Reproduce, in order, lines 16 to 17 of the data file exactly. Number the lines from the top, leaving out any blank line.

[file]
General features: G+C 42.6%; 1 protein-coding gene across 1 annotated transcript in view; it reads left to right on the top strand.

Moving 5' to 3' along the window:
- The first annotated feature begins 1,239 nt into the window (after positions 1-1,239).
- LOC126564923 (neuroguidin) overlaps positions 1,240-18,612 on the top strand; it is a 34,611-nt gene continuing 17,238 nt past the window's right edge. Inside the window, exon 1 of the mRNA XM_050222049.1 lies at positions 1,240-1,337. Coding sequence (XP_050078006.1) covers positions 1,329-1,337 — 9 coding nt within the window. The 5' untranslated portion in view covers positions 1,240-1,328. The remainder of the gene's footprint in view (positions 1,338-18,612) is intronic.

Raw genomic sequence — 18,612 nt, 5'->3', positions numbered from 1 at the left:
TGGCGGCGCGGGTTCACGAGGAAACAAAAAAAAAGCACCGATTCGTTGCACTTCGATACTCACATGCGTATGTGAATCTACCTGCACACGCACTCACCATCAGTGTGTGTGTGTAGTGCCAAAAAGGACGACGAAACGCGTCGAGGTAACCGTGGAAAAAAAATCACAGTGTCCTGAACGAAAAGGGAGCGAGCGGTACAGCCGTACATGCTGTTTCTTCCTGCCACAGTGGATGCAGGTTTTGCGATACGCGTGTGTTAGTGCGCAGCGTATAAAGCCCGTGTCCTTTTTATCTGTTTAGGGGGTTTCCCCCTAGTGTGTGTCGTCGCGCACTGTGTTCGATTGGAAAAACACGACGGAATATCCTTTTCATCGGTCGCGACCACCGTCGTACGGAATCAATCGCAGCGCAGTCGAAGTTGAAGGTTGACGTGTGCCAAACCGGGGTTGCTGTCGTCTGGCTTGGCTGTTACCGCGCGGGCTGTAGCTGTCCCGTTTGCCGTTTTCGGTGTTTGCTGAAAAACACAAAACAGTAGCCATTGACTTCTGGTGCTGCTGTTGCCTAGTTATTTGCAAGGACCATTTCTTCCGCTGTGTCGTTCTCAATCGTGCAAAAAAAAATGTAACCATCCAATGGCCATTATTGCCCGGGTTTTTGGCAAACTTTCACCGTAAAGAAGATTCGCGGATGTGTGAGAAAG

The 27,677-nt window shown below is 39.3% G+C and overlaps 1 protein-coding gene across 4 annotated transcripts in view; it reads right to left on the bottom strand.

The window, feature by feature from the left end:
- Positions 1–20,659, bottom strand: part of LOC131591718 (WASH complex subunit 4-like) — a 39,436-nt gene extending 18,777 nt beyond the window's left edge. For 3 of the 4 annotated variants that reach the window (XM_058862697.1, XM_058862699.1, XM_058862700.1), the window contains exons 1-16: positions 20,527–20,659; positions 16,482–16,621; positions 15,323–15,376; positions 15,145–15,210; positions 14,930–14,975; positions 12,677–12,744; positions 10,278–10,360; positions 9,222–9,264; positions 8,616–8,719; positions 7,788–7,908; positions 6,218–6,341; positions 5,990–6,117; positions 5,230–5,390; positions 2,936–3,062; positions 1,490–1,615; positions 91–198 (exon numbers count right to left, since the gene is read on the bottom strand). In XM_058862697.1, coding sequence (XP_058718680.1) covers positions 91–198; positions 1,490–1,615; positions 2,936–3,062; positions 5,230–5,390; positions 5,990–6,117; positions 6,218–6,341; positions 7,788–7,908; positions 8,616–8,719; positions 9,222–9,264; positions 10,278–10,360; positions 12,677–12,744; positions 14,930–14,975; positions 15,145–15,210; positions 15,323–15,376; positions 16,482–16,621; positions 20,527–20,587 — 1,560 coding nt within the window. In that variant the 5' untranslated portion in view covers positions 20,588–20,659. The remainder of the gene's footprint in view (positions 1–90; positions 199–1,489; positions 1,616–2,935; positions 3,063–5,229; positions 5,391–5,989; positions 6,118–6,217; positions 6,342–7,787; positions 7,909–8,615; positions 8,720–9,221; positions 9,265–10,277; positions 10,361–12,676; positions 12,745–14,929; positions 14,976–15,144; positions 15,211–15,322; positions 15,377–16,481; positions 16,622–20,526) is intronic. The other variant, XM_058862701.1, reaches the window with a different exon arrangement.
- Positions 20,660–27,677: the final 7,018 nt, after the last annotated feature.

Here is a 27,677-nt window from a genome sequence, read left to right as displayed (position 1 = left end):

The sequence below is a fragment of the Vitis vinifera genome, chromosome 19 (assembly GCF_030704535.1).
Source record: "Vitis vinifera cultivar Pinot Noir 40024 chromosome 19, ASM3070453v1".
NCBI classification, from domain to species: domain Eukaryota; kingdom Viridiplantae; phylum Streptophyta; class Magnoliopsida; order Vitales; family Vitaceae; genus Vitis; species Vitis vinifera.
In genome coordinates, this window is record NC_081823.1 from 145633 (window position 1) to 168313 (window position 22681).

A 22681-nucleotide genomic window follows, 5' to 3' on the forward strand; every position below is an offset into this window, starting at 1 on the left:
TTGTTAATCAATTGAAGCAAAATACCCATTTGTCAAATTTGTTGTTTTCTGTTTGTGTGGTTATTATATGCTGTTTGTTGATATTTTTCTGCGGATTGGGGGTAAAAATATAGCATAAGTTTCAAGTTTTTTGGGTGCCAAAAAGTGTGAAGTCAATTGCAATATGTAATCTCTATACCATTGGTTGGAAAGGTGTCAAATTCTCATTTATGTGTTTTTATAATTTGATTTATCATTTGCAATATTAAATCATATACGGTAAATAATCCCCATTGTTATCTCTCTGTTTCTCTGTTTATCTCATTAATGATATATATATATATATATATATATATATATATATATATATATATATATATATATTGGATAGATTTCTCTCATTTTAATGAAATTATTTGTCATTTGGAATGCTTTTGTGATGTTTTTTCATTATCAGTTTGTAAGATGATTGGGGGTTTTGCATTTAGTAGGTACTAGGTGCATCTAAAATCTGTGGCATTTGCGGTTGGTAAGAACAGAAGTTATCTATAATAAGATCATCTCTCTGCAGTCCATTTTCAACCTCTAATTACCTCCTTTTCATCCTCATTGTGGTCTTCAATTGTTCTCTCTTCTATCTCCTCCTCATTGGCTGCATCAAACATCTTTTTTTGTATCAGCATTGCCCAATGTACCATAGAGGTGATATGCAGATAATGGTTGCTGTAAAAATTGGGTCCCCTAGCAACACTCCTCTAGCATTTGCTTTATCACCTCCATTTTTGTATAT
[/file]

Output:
A 22681-nucleotide genomic window follows, 5' to 3' on the forward strand; every position below is an offset into this window, starting at 1 on the left:
TTGTTAATCAATTGAAGCAAAATACCCATTTGTCAAATTTGTTGTTTTCTGTTTGTGTGGTTATTATATGCTGTTTGTTGATATTTTTCTGCGGATTGGGGGTAAAAATATAGCATAAGTTTCAAGTTTTTTGGGTGCCAAAAAGTGTGAAGTCAATTGCAATATGTAATCTCTATACCATTGGTTGGAAAGGTGTCAAATTCTCATTTATGTGTTTTTATAATTTGATTTATCATTTGCAATATTAAATCATATACGGTAAATAATCCCCATTGTTATCTCTCTGTTTCTCTGTTTATCTCATTAATGATATATATATATATATATATATATATATATATATATATATATATATATATATATTGGATAGATTTCTCTCATTTTAATGAAATTATTTGTCATTTGGAATGCTTTTGTGATGTTTTTTCATTATCAGTTTGTAAGATGATTGGGGGTTTTGCATTTAGTAGGTACTAGGTGCATCTAAAATCTGTGGCATTTGCGGTTGGTAAGAACAGAAGTTATCTATAATAAGATCATCTCTCTGCAGTCCATTTTCAACCTCTAATTACCTCCTTTTCATCCTCATTGTGGTCTTCAATTGTTCTCTCTTCTATCTCCTCCTCATTGGCTGCATCAAACATCTTTTTTTGTATCAGCATTGCCCAATGTACCATAGAGGTGATATGCAGATAATGGTTGCTGTAAAAATTGGGTCCCCTAGCAACACTCCTCTAGCATTTGCTTTATCACCTCCATTTTTGTATAT